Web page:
Forest Service Announces Open Space Conservation Strategy

Washington, DC (December 6, 2007)- Forest Service Chief Abigail Kimbell today announced the release of the Forest Service’s Open Space Conservation Strategy. The Open Space Conservation Strategy is the product of extensive public comment and collaboration, with over 22,000 comments received. The public also expressed strong support for open space conservation during USDA’s Farm Bill listening sessions. Open space benefits American citizens by providing clean air, abundant water, outdoor recreation, connected fish and wildlife habitat, scenic beauty, improved human health, renewable resource products, and quality of life.

“Our vision for the 21st century is an interconnected network of open space across the landscape- one that supports healthy ecosystems, renewable resources, and a high quality of life for Americans,” said Chief Kimbell. “We plan to achieve this through collaboration and partnerships- by working with willing landowners, conservation groups and state and local governments to promote voluntary land conservation.”
The proposal provides financial and technical assistance to willing landowners to conserve open space, advance ecosystem service private markets to compensate private landowners, enables states to work across boundaries to identify priority forest landscapes for conservation, and helps communities protect working forests.
The loss of open space threatens the sustainability of the Nation’s forests and grasslands. We lose approximately 6,000 acres of open space each day across the United States- a rate of four acres per minute. Land development is outpacing population growth, especially in rural areas where the trend is low density, dispersed growth. The new Forest Service report “National Forests on the Edge” projects that over 21 million acres of rural private lands near national forests and 44 million acres of private forest land will undergo increases in housing density by 2030.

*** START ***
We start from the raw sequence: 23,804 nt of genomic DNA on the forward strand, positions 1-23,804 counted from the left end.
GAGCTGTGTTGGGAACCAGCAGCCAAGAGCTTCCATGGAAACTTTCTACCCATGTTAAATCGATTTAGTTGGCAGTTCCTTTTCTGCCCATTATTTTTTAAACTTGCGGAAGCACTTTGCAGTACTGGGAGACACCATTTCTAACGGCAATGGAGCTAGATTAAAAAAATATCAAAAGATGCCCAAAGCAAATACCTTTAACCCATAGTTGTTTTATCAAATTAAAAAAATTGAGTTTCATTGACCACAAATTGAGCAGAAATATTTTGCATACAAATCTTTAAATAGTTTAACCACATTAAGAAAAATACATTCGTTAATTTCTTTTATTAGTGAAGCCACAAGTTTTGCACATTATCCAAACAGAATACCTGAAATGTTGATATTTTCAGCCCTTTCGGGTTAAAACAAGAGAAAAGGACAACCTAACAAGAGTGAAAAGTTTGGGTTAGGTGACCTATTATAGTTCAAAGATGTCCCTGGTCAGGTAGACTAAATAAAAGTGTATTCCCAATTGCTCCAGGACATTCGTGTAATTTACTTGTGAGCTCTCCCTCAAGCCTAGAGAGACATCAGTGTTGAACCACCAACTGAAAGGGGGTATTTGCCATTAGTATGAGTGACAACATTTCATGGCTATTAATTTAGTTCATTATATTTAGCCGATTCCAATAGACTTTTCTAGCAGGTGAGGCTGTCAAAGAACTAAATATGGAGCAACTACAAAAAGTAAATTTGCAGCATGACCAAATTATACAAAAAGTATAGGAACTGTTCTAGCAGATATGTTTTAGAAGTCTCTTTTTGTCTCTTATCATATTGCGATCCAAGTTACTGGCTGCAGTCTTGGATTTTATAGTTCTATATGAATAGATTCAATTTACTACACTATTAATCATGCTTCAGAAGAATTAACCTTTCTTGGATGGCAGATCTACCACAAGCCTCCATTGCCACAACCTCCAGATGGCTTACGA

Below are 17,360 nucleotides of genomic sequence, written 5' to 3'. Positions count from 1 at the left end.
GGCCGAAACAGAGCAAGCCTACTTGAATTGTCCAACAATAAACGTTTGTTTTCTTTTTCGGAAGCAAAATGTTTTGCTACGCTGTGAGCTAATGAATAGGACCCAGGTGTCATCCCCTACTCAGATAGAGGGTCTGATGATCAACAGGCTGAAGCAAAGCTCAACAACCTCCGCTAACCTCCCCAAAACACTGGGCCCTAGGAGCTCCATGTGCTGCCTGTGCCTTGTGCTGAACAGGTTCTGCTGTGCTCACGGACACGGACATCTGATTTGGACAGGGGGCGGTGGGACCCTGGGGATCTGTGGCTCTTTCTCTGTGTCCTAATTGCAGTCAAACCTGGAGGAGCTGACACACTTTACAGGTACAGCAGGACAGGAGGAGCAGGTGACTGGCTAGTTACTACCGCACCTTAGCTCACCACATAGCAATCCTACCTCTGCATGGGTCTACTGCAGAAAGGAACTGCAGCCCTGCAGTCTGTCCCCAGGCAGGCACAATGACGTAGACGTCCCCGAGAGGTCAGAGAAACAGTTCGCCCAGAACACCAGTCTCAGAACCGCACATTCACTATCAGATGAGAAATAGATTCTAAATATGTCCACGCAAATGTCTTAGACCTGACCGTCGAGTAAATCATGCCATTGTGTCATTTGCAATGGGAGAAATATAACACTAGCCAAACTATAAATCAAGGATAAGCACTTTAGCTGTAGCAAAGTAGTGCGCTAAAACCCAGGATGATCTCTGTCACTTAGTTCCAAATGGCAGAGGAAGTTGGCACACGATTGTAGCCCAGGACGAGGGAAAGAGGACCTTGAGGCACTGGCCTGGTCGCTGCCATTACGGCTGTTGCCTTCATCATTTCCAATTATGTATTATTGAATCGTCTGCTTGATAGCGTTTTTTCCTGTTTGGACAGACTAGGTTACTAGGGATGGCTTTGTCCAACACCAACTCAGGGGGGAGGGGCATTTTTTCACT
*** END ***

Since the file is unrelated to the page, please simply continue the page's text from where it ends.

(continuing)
Growth and development in wildlands increases the risk of wildfire for people and property, affects the Forest Service’s ability to manage the public lands for healthy forests and public enjoyment, and reduces the capacity of privately owned land to provide water, recreation, habitat, and other public benefits.
The Strategy charts a path forward for the Forest Service to conserve forests, grasslands, farms, ranches, and urban greenspaces that provide vital ecosystem services and benefits for society. However, a major question to be sorted in the coming months is how the new Open Space Strategy will account for open spaces and urban greenspaces. It is unclear whether the Open Space Strategy will conserve new, additional open spaces- accounting for current open spaces first- or conserve “new” open spaces only after starting from ground zero with no open spaces.
Related Resources:
Open Space Strategy, research findings, success stories, and resources
USDA Forest Service